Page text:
Does anyone love going to the hospital? The experience of a hospital trip – whether you’re in need of help or visiting someone – usually fits somewhere between going to the airport and visiting the DMV. Everyone seems to ignore you, there are weird smells and sounds, and all you want is a place to relax and scan your phone.

A hospital’s primary function is to provide medical and surgical treatment to those who are sick or injured. The design of a medical facility is based on decisions such as site logistics, owner and user requests, code requirements, state regulations, existing conditions, and engineering issues, to name just a few.

Common spaces for visitors, family, and guests are included but usually don’t demand the same attention as spaces that serve the hospital’s main purpose. However, as hospitals are focusing more and more on patient experience they also need to think about the impact design has on common spaces and, in turn, families and other visitors. What are some principal ideas that should be carefully considered when designing these spaces?

Waiting Areas

Waiting areas are horrible. Why? Because we must wait in them. Like airports, hospital waiting areas are stressful spaces. Unlike airports, these areas are where one waits for updates on what could literally be life-or-death matters. Typically, these spaces include chairs, televisions, plants, and tables with old magazines. Yet simple design solutions can enhance these areas, helping family members and visitors deal with the agony of time passing. Large windows, nice views, and good circulation are all features that can turn this dreaded space into something that’s tolerable. Small amenities like USB connections, numerous electrical outlets, good lighting, comfortable chairs, work tables, and private areas can make a waiting area a place where other tasks can be performed while we pass the time.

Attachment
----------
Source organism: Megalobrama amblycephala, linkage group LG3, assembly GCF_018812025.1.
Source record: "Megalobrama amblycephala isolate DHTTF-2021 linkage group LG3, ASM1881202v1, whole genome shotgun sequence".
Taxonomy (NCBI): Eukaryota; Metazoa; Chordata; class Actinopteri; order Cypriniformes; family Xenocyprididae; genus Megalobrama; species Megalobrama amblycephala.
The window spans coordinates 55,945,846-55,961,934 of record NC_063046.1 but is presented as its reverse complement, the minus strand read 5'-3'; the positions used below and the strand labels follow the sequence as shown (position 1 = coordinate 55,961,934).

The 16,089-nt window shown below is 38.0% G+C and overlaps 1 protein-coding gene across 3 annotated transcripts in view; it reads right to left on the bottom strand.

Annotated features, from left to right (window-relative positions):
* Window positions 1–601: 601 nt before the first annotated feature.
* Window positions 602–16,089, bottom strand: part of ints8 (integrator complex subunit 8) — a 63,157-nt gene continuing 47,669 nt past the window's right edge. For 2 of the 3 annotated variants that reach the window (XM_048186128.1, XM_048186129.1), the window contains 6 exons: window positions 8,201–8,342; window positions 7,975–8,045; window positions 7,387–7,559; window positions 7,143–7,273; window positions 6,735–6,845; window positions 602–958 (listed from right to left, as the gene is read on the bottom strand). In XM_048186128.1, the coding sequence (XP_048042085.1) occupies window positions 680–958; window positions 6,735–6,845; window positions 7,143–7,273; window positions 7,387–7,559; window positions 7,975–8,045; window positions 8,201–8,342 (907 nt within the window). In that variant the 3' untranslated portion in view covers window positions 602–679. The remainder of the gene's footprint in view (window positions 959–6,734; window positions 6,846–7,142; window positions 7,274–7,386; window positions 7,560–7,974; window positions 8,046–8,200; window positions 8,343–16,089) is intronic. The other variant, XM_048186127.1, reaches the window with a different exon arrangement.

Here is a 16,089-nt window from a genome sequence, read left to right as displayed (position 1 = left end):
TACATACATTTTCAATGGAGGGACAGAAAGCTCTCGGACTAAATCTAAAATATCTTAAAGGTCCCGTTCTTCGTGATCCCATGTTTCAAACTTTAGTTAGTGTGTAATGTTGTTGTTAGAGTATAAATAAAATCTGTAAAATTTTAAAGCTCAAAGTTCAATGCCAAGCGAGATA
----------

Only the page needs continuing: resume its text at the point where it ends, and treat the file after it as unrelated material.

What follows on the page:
Have you ever been “lost” in a hospital? Where did I park my car? What room is my mother in? Where can I get some food or a drink? Hospitals are complicated buildings. Most have additions and renovations that have been built over decades. This design direction is necessary to avoid shutting down hospital spaces for extended periods but creates complicated layouts. Having good signage throughout your facility helps overcome this issue. Whether a hospital is a complicated cavern of interwinding spaces or a new building, signage helps a person get to they need to go. Visible colors, clear fonts, and purposeful locations are all important when creating a coherent signage package for a hospital. When visitors can easily see where to go, stress is lessened since they know how to get “there.”

Color and Convenience

Hospitals accommodate two groups of people – those who need help and those who are visiting those who need help. Balancing the needs of both groups is an art unto itself. Medical facilities have a reputation for being sterile and drab environments. They are also perceived as not having conveniences common to hospitality spaces. Color and convenience can improve the hospital experience. Creating design solutions using bold color palettes, comfortable fabrics and furniture systems, and unique spaces like privacy and work areas enhance these facilities. Adding conveniences such as coffee vendors, restaurant-style dining, good circulation throughout buildings, and free Wi-Fi brings value to the building itself and creates a perception that the facility is here to not just help the patient but also the patient’s loved ones.

Hospitals are complicated in not only what they do but also how they are designed. Including design solutions that improve the patient and visitor experience will create a place where people will still dread to come but will be cared for when they arrive.